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Silica nanoparticles increase human adipose tissue-derived stem cell proliferation through ERK1/2 activation

Authors Kim KJ, Joe YA, Kim MK, Lee SJ, Ryu YH, Cho DW, Rhie JW

Received 29 July 2014

Accepted for publication 27 October 2014

Published 24 March 2015 Volume 2015:10(1) Pages 2261—2272

DOI https://doi.org/10.2147/IJN.S71925

Checked for plagiarism Yes

Review by Single-blind

Peer reviewer comments 3

Editor who approved publication: Dr Lei Yang

Ki Joo Kim,1,2 Young Ae Joe,3 Min Kyoung Kim,1,2 Su Jin Lee,1 Yeon Hee Ryu,1,2 Dong-Woo Cho,4,5 Jong Won Rhie1,2

1Department of Plastic Surgery, College of Medicine, 2Department of Molecular Biomedicine, 3Cancer Research Institute and Department of Medical Lifescience, The Catholic University of Korea, Seoul, Republic of Korea; 4Department of Mechanical Engineering, Pohang University of Science and Technology, Gyeongbuk, Republic of Korea; 5Department of Integrative Bioscience and Bioengineering, Pohang University of Science and Technology, Gyeongbuk, Republic of Korea


Background: Silicon dioxide composites have been found to enhance the mechanical properties of scaffolds and to support growth of human adipose tissue-derived stem cells (hADSCs) both in vitro and in vivo. Silica (silicon dioxide alone) exists as differently sized particles when suspended in culture medium, but it is not clear whether particle size influences the beneficial effect of silicon dioxide on hADSCs. In this study, we examined the effect of different sized particles on growth and mitogen-activated protein kinase signaling in hADSCs.
Methods: Silica gel was prepared by a chemical reaction using hydrochloric acid and sodium silicate, washed, sterilized, and suspended in serum-free culture medium for 48 hours, and then sequentially filtered through a 0.22 µm filter (filtrate containing nanoparticles smaller than 220 nm; silica NPs). hADSCs were incubated with silica NPs or 3 µm silica microparticles (MPs), examined by transmission electron microscopy, and assayed for cell proliferation, apoptosis, and mitogen-activated protein kinase signaling.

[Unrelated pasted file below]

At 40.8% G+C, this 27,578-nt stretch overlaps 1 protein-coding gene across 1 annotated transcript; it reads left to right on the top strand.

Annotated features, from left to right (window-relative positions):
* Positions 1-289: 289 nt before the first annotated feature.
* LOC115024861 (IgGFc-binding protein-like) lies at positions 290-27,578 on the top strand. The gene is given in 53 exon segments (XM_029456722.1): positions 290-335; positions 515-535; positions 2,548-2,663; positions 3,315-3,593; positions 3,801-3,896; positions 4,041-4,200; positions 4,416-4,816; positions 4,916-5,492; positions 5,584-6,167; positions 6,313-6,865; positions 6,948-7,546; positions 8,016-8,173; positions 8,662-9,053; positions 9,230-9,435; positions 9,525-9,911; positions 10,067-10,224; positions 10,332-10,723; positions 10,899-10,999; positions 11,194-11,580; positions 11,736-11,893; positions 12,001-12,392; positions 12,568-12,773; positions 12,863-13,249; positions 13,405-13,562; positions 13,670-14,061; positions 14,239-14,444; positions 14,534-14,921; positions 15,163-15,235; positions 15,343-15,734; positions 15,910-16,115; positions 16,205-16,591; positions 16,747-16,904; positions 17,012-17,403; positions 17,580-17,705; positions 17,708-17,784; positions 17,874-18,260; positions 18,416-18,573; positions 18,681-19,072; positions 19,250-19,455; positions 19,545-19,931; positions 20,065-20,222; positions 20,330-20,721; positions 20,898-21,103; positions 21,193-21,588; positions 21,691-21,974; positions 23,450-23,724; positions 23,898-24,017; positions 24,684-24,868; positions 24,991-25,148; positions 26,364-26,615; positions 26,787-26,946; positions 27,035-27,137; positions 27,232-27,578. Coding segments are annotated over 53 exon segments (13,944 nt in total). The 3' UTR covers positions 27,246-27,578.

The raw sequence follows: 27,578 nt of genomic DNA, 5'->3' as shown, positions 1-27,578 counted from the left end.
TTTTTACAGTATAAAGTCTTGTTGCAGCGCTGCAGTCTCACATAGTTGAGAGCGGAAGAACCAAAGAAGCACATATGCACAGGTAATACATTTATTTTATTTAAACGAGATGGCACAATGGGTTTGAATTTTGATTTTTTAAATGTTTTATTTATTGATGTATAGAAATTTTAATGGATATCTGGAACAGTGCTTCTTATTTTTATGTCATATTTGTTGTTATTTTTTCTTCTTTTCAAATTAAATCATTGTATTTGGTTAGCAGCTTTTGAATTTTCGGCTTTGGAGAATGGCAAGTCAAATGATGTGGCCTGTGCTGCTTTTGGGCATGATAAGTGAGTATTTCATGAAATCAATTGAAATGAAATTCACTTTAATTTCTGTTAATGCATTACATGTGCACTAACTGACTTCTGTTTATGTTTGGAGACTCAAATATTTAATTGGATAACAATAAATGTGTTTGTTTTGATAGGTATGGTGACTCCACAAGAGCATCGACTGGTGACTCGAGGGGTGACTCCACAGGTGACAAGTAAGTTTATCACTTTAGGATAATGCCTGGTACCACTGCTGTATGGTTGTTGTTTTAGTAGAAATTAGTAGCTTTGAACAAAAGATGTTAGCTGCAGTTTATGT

Results: Eighty-nine percent of the silica NPs were around 50–120 nm in size. When hADSCs were treated with the study particles, silica NPs were observed in endocytosed vacuoles in the cytosol of hADSCs, but silica MPs showed no cell entry. Silica NPs increased the proliferation of hADSCs, but silica MPs had no significant effect in this regard. Instead, silica MPs induced slight apoptosis. Silica NPs increased phosphorylation of extracellular signal-related kinase (ERK)1/2, while silica MPs increased phosphorylation of p38. Silica NPs had no effect on phosphorylation of Janus kinase or p38. Pretreatment with PD98059, a MEK inhibitor, prevented the ERK1/2 phosphorylation and proliferation induced by silica NPs.
Conclusion: Scaffolds containing silicon dioxide for tissue engineering may enhance cell growth through ERK1/2 activation only when NPs around 50–120 nm in size are included, and single component silica-derived NPs could be useful for bioscaffolds in stem cell therapy.

Keywords: particle, ceramic, biomaterial, mesenchymal stem cells, ERK

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